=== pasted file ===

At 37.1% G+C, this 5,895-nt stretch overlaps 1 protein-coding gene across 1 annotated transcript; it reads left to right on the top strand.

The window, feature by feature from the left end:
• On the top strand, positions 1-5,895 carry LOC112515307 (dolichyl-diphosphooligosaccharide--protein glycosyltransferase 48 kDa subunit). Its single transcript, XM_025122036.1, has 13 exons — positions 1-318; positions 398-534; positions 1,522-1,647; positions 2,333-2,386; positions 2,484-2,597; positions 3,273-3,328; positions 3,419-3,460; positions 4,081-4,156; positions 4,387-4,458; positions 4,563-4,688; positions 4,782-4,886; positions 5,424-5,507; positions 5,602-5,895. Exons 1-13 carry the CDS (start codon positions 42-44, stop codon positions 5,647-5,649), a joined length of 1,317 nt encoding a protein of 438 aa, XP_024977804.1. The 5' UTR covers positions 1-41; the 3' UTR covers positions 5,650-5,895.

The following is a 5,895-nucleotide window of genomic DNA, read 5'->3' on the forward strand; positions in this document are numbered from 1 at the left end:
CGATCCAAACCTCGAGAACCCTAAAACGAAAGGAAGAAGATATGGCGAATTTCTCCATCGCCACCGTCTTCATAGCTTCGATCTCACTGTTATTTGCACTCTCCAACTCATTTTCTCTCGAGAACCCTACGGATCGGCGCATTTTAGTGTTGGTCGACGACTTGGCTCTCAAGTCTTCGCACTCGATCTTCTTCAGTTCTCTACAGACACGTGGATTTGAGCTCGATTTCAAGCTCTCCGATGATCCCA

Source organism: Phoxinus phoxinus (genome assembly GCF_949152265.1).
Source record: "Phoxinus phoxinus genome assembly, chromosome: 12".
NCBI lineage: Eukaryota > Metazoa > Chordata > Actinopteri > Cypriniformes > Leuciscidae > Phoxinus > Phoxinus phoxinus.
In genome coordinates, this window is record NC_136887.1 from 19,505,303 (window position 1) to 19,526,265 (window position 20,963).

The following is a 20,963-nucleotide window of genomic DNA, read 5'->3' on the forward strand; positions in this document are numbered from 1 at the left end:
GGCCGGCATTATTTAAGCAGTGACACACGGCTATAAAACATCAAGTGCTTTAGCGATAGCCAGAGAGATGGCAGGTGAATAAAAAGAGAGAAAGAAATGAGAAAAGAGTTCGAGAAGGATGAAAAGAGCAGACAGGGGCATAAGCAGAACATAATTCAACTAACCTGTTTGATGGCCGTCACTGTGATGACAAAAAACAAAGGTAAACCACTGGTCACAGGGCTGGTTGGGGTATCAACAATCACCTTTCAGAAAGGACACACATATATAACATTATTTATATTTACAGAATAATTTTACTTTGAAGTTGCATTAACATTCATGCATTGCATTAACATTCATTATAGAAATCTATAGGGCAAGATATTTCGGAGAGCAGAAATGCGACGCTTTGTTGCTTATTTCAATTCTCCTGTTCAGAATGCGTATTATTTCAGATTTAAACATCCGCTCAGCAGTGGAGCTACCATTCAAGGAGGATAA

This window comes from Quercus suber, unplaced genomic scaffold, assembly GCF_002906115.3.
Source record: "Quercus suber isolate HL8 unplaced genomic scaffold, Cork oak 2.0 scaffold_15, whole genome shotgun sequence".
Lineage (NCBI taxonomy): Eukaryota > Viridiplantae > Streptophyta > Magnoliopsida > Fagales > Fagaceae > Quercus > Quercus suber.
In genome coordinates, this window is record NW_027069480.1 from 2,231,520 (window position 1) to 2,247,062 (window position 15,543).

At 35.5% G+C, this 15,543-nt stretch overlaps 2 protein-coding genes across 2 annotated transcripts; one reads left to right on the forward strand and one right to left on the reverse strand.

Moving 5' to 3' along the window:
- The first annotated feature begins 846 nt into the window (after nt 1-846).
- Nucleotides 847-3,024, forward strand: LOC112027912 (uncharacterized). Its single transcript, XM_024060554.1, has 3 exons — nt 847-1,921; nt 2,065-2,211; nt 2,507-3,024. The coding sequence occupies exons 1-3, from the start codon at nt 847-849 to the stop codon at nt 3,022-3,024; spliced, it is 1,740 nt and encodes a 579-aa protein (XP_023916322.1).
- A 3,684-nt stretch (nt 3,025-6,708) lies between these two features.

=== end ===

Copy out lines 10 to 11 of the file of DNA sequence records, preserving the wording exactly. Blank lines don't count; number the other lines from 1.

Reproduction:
The following is a 20,963-nucleotide window of genomic DNA, read 5'->3' on the forward strand; positions in this document are numbered from 1 at the left end:
GGCCGGCATTATTTAAGCAGTGACACACGGCTATAAAACATCAAGTGCTTTAGCGATAGCCAGAGAGATGGCAGGTGAATAAAAAGAGAGAAAGAAATGAGAAAAGAGTTCGAGAAGGATGAAAAGAGCAGACAGGGGCATAAGCAGAACATAATTCAACTAACCTGTTTGATGGCCGTCACTGTGATGACAAAAAACAAAGGTAAACCACTGGTCACAGGGCTGGTTGGGGTATCAACAATCACCTTTCAGAAAGGACACACATATATAACATTATTTATATTTACAGAATAATTTTACTTTGAAGTTGCATTAACATTCATGCATTGCATTAACATTCATTATAGAAATCTATAGGGCAAGATATTTCGGAGAGCAGAAATGCGACGCTTTGTTGCTTATTTCAATTCTCCTGTTCAGAATGCGTATTATTTCAGATTTAAACATCCGCTCAGCAGTGGAGCTACCATTCAAGGAGGATAA